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Russian banks almost doubled their profits in the first half of the year, but risks are increasing.

In first six months of 2021, Russian banks almost doubled their profits to Rbs1.2tn ($16.5bn) from Rbs630bn during the same period in 2020. The operating environment for Russian banks has remained largely benign during the Covid-19 pandemic.

As a result, the Central Bank of Russia (CBR) revised up its full-year profit forecast for the banking sector profit to Rbs2tn (the sector made Rbs1.6tn in 2020).

Corporate and household demand for banking services during the pandemic has been stimulated by generous state support, as well as record-low interest rates. A state-subsidised programme has helped drive a surge in demand for mortgages. 

During the Covid-19 crisis, the CBR was able to supplement fiscal stimulus provided by the government with countercyclical monetary policy. 

As of July 1, year-on-year growth in corporate credit across the banking sector was 9.6%, mortgages grew 33.2% and consumer credit rose 17.1%. This explosive growth in banking portfolios has boosted profitability, but also increased risks.

Structural changes

As banks’ assets have grown, there have been key structural changes in terms of funding. Low interest rates on retail deposits have led to capital outflows from the banking sector into the stock market. And five million new retail investors opened brokerage accounts in 2020, more than all previous years combined, according to the Moscow Exchange.

Deposit outflows continued during the first six months of this year, with total household deposits decreasing 0.8% from January to June. Yet, diminishing retail deposits have been substituted by an increase in government funds.  

At the start of the year, federal and regional government funds were consolidated by the treasury and placed in top domestic banks. 

A state-subsidised programme has helped drive a surge in demand for mortgages

State funds now account for 8.3% of total banking sector liabilities, rising to Rbs9.4tn on August 1 from Rbs4tn on January 1.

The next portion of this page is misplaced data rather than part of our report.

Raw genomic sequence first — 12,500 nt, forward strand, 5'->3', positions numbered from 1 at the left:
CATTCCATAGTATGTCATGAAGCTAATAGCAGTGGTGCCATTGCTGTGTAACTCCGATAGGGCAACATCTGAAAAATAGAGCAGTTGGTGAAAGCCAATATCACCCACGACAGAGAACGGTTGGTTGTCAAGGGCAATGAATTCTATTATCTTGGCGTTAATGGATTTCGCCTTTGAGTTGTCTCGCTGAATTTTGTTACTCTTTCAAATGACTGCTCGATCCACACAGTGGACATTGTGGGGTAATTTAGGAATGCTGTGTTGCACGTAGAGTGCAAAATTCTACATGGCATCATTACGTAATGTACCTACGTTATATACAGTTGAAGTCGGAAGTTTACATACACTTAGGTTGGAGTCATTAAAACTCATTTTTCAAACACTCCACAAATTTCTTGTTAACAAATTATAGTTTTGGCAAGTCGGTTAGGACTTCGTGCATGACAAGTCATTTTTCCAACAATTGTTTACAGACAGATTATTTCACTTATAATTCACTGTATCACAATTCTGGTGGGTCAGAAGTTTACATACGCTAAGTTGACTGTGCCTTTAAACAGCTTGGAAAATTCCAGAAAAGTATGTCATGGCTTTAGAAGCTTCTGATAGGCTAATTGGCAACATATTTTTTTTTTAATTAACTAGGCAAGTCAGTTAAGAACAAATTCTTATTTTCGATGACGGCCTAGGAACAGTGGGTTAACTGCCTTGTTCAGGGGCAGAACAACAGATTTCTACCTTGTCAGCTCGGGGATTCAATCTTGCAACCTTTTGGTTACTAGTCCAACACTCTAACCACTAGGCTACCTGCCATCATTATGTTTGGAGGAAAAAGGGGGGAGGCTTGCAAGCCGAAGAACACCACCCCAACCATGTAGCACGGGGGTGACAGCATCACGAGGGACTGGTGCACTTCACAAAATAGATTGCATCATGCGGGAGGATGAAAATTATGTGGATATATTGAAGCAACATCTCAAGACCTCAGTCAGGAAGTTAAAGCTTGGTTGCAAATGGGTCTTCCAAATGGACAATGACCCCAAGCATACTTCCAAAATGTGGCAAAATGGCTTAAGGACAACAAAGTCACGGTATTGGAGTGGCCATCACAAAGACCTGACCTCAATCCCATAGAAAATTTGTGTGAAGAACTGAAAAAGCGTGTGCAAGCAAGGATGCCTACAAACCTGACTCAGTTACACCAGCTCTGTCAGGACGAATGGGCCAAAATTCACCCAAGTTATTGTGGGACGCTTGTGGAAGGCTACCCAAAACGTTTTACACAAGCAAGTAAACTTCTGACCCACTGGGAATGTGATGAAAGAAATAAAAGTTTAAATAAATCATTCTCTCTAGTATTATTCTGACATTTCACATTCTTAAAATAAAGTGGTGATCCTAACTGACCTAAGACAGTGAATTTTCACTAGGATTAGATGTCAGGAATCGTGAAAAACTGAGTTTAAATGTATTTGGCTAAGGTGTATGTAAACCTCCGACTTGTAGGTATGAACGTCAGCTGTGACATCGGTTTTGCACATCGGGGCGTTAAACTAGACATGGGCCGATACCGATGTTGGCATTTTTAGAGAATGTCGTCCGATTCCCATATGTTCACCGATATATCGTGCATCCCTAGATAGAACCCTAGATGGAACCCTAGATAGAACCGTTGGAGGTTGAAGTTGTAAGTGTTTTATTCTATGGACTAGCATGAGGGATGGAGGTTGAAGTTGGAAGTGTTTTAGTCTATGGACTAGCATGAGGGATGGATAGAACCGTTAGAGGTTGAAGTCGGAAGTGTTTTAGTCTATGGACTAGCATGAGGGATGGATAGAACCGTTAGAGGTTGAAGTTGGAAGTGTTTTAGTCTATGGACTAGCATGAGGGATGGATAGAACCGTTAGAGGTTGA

The bulk (82%) of these funds are held by the top five banks: Sberbank, VTB Bank, Gazprombank, Alfa Bank and Russian Agricultural Bank. As budget expenditure typically spikes in the last two months of the year, temporary hikes in liquidity requirements of these top five banks are likely.

Liquidity risks are also rising for smaller banks. Historically low interest rates have encouraged retail clients to switch savings from fixed-term deposits into current accounts. Although this trend increased liquidity risks, it also raised banks’ profitability because they have paid close to zero interest on current accounts. 

For smaller banks, net interest margins rose 3.6% in the first quarter of 2021 to 3.9% in the second quarter. The number of profitable banks increased from 58% of the sector last year to 72% in the first half of this year. 

Household debt

At the same time, credit risks on retail portfolios are rising. Many Russian households have sought to maintain their standard of living during the pandemic by increasing their levels of debt.

A surge in consumer lending has outpaced households’ nominal income, pointing to greater levels of indebtedness among the wider population. In the first half of 2021, the average nominal wage increased by 9.4% year-on-year, according to federal statistics service Rosstat, while credit to households rose 22% year-on-year, according to the CBR. 

Moreover, in an effort to boost profitability, many banks — particularly smaller lenders — have relaxed their underwriting standards.

Limited competition in the Russian banking sector has allowed larger banks to cherry-pick customers and leave riskier clients to smaller operations. More than 30% of consumer loans that originated in the second quarter of 2021 were issued to borrowers whose debt-to-income level exceeded 80%, according to the CBR.

The non-performing loan (NPL) ratios on banks’ consumer portfolio remain low at the present time, however, as the overall portfolio is growing so quickly. The NPL ratio on consumer loans stood at 4.5% of the aggregate consumer credit portfolio as of August 1, far below the 11% it reached in 2016. 

Nonetheless, CBR officials have expressed concerns about rising credit risks. An increase in capital requirements has been deemed insufficient to discourage banks’ risk-taking behaviour as high profitability allows financial institutions to easily absorb higher costs of capital. 

As a result, the central bank has submitted a bill to the Russian Duma in March to allow the regulator to cap new consumer credit issuance if it needs to. The bill is expected to pass into law later this year. 

Nuriya Kapralou is an independent economic research consultant.


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